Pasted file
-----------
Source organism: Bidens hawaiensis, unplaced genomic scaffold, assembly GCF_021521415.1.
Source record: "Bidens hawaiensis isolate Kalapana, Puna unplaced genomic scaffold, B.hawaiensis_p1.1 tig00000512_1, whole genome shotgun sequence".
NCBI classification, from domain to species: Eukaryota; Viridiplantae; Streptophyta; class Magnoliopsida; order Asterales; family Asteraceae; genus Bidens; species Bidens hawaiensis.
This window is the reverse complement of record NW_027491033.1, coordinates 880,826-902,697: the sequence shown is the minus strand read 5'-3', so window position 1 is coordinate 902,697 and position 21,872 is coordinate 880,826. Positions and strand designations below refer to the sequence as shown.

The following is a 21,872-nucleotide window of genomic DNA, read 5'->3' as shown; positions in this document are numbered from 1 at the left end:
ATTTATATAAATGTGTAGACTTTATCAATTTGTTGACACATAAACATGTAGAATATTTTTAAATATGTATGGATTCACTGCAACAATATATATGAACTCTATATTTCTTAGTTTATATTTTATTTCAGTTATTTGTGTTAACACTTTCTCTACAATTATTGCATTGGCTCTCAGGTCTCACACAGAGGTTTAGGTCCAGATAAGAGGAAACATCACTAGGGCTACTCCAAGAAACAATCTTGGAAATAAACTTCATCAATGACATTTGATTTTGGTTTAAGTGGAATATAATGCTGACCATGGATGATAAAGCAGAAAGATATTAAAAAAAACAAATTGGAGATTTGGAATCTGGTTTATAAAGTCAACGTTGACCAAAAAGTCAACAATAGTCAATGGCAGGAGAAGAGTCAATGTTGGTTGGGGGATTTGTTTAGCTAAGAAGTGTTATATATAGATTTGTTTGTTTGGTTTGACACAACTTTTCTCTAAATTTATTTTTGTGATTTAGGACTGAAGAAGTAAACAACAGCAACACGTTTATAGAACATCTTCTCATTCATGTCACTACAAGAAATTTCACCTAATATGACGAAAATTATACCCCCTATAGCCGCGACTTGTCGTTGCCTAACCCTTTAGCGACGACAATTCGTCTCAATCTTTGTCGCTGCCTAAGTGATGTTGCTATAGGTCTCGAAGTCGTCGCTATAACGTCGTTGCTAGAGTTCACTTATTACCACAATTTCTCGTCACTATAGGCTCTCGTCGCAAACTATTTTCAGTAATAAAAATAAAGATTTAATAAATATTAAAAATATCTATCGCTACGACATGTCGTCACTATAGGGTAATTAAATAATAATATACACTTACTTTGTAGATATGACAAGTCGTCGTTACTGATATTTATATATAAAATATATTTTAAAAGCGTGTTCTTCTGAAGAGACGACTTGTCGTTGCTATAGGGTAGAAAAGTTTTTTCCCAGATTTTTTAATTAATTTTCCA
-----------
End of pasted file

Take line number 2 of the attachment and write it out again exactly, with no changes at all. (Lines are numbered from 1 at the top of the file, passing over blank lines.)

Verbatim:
Source record: "Bidens hawaiensis isolate Kalapana, Puna unplaced genomic scaffold, B.hawaiensis_p1.1 tig00000512_1, whole genome shotgun sequence".